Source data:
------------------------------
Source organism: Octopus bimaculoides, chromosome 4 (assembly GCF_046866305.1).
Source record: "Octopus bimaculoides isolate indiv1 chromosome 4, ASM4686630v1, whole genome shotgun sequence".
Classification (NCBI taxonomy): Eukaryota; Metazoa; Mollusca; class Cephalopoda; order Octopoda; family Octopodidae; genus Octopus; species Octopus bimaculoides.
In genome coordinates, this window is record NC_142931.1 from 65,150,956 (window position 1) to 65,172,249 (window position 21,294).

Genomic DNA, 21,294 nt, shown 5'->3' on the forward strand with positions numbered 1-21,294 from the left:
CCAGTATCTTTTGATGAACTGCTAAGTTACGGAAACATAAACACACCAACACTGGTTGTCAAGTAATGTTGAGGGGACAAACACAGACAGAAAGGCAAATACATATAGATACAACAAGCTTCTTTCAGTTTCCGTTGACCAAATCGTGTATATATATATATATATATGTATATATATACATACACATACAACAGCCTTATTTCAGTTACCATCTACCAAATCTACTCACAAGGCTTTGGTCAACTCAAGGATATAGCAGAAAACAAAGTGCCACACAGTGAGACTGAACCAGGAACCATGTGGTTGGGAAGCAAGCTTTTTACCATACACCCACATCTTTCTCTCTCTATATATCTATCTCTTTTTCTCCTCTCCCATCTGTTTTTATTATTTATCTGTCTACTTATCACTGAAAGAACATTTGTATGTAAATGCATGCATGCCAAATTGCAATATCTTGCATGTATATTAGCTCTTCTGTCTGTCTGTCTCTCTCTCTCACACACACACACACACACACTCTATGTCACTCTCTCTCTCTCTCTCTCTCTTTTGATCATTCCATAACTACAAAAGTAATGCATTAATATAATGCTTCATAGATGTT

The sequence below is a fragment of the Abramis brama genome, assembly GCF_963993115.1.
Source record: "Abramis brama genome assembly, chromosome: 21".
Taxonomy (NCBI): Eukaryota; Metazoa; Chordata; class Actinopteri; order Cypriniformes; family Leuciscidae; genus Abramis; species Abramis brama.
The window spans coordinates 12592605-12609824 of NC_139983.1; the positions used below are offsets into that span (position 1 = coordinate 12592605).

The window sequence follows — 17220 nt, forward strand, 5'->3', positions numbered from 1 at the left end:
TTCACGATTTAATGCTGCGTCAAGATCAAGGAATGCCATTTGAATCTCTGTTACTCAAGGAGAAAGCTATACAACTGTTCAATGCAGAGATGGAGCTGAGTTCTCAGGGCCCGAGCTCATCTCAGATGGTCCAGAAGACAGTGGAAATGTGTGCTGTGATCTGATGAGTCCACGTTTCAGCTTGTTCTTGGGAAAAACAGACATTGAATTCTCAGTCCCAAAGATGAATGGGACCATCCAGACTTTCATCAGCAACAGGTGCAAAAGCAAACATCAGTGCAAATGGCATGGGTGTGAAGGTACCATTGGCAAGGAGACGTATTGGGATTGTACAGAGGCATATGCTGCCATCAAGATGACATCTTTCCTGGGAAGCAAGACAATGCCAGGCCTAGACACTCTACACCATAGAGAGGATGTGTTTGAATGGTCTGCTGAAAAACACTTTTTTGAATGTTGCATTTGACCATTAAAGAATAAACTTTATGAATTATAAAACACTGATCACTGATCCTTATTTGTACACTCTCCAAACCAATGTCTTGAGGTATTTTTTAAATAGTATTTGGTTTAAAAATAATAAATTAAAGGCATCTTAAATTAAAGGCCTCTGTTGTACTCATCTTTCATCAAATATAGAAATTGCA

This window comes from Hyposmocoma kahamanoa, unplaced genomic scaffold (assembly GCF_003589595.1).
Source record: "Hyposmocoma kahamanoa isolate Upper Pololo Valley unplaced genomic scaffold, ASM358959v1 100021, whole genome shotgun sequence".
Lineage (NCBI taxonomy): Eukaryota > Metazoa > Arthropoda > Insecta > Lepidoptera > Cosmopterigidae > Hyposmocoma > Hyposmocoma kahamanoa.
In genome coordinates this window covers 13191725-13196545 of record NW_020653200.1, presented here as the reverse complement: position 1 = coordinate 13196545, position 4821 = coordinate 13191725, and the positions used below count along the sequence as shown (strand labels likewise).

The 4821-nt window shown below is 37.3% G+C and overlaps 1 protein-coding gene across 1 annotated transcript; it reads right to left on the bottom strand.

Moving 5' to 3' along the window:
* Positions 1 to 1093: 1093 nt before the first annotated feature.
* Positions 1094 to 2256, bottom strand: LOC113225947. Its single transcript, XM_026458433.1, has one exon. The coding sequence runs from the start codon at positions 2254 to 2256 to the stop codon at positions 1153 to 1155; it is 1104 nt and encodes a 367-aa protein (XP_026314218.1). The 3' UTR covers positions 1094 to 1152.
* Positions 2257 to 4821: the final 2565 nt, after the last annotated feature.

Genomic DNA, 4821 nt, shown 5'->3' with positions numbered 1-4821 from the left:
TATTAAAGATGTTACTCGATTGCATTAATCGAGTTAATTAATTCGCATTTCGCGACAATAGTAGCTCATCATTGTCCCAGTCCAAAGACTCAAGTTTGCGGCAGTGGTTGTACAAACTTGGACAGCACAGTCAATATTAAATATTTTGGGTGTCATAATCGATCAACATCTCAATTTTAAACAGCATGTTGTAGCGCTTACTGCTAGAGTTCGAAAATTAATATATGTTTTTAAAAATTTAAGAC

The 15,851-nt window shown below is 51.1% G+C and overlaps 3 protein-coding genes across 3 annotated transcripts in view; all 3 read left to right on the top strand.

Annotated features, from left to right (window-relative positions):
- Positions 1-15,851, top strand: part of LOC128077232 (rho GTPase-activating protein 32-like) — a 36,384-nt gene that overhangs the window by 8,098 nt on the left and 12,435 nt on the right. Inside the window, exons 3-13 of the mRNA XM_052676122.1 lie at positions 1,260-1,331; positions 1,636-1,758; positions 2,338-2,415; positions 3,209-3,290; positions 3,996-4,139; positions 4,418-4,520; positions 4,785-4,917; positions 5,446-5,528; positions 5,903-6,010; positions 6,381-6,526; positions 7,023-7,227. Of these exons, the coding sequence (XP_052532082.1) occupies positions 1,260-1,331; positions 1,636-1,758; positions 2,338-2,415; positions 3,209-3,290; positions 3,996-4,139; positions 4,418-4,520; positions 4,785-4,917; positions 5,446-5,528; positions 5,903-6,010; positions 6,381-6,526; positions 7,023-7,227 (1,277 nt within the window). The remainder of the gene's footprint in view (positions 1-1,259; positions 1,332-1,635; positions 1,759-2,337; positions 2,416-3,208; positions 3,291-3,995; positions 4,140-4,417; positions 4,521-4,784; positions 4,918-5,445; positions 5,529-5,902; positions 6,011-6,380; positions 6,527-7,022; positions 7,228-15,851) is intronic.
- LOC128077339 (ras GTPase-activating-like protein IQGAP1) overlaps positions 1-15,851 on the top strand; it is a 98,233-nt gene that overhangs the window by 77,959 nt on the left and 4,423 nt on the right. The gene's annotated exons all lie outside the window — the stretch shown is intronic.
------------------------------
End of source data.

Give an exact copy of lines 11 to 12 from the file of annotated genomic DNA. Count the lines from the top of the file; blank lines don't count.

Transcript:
The window sequence follows — 17220 nt, forward strand, 5'->3', positions numbered from 1 at the left end:
TTCACGATTTAATGCTGCGTCAAGATCAAGGAATGCCATTTGAATCTCTGTTACTCAAGGAGAAAGCTATACAACTGTTCAATGCAGAGATGGAGCTGAGTTCTCAGGGCCCGAGCTCATCTCAGATGGTCCAGAAGACAGTGGAAATGTGTGCTGTGATCTGATGAGTCCACGTTTCAGCTTGTTCTTGGGAAAAACAGACATTGAATTCTCAGTCCCAAAGATGAATGGGACCATCCAGACTTTCATCAGCAACAGGTGCAAAAGCAAACATCAGTGCAAATGGCATGGGTGTGAAGGTACCATTGGCAAGGAGACGTATTGGGATTGTACAGAGGCATATGCTGCCATCAAGATGACATCTTTCCTGGGAAGCAAGACAATGCCAGGCCTAGACACTCTACACCATAGAGAGGATGTGTTTGAATGGTCTGCTGAAAAACACTTTTTTGAATGTTGCATTTGACCATTAAAGAATAAACTTTATGAATTATAAAACACTGATCACTGATCCTTATTTGTACACTCTCCAAACCAATGTCTTGAGGTATTTTTTAAATAGTATTTGGTTTAAAAATAATAAATTAAAGGCATCTTAAATTAAAGGCCTCTGTTGTACTCATCTTTCATCAAATATAGAAATTGCA